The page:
computer report

It’s time to recognize that business intelligence is so much more than data crammed into reports and dashboards | Source: Pexels

Discovering what business intelligence can truly do for you

IF you’re capturing data from various companies and plugging those into some software that churns out charts, tables, and dashboards to help you make “informed decisions”, we have good news and some very good news for you.

The good news is that you’re making great progress with business intelligence (BI); the very good news is that there’s plenty more you can do to immediately get a leg up on the competition.

Today, we’ll discuss five things you can do to “upgrade” your BI and get more out of your investment into data and analytics:

Inject a dose of BI into customer-facing solutions

Your customers are the reason why your business survives despite the market cycles, competition, and pressures.

Using BI to help make your customer-facing solutions, therefore, is a great idea. Imagine your customer would like to know how long it’ll take for you to source, manufacture, and send over a certain spare part that is critical to his business but not in your inventory at the moment.

You’ll win them over if you can empower them – and help them see, in your order management tool, how long you “predict” it will take and then let them decide whether they should order from you or consider an alternative.

Or maybe develop your BI tools enough to alert you to purchase patterns of your customer, identify when they should be placing their next order, and help you make sure you’re prepared to delight them when they arrive to place an order.

Use unstructured data to turbocharge your BI

There’s a lot of hidden gems in data that isn’t neatly sorted into rows and columns. Learn to discover unstructured data to help your business find and solve problems that you wouldn’t otherwise find out about.

Social networks are a prime source of unstructured data for most businesses. Developing social listening skills and linking them up with your BI tools, therefore, can help significantly boost the quality of your analysis.

customers, business intelligence

Your customers are the reason why your business survives despite the market cycles, competition and pressures. Source: Shutterstock

So, the next time your data says product returns for a new launch are going beyond a certain set rate, you can tap into unstructured data to find out what went wrong, what they didn’t like, and get clued into what they think you could’ve done better.

Tell customer service to take cues from your BI tools

Don’t you feel special when you call the customer care line and they already know who you are, what products you have, and when and what you last called about? Well, take the experience one step further for your customers with BI tools.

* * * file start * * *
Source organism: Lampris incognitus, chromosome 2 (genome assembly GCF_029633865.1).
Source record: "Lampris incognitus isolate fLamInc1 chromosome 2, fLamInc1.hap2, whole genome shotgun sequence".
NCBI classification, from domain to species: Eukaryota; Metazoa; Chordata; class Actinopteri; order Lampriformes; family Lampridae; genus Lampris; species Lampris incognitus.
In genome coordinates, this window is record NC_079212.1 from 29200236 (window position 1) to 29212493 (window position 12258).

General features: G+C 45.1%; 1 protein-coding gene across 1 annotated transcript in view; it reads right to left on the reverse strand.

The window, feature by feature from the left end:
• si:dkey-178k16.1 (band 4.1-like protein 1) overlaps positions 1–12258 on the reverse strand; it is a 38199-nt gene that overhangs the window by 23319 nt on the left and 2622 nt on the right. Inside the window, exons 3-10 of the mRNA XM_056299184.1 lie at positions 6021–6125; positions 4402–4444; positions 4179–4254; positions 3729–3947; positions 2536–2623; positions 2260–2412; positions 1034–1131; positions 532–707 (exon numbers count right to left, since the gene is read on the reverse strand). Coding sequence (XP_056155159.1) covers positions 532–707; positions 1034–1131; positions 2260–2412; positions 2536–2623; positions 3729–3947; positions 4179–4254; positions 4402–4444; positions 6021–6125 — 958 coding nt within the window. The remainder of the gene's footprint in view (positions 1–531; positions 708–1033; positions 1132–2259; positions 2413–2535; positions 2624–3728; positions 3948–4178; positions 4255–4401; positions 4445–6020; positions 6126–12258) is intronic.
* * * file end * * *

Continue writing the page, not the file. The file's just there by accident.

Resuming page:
So, for example, if you’ve got your customers calling about a certain issue with a new product, something that’s fairly easy to solve maybe.

Wouldn’t it be nice if you used some unstructured data to confirm how widespread the problem was and then maybe dropped all your new customers a line about how to fix it?

That would be the smart thing to do, and guess what, being proactive might earn you some brownie points on social media that you could measure by tapping into unstructured data again.

Transform your budgeting and forecasting processes

Well, looking at past data can help you form a basis for the budgets and forecasts for the next year.

However, how cool would it be if you could use all that data from different sources, mix it up with snippets from social media and news articles to make informed decisions about how far your budgets might stretch, when demand for a particular product might rise, or where in the world would you need to focus your efforts to maximize growth?

Well, if you use your BI tools smartly, you could do all this. Just make sure you ask the right questions – because you already have all the data you need.

So, the next time you see that dashboard you rely on to make business decisions, stop yourself and ask, what’re the questions I’m not asking – and what is it that my systems know that I’ve not yet discovered?

Focus on generating insights, not analysis

Last but not the last, think about this: does your BI report facts or predict the future? It can do either of the two, just as easily, and it all depends on what you ask of it.

Try to get your spreadsheets and BI tools to distill down the data from your BI, connect things that don’t seem like they go together at first glance, and come up with insights that not only make sense but give you an edge over the competition.

Here’s an example for you to think about:

What’s the connection between your sales and the monsoon? Maybe nothing, but maybe there is something to it. Even if you’re not in the business of selling umbrellas, your sales could be affected.

How? Well, it’s raining outside, your customers listen to guided meditation sound-files on their phones when they go for a walk, but they’re not going to be going for that walk, and hence, might not purchase as much.

Time to tell your customers to try meditating at home to get to the next level, maybe? It’s up to you, but you’ll only be able to do this if your BI speaks to you and gives you insights instead of just data.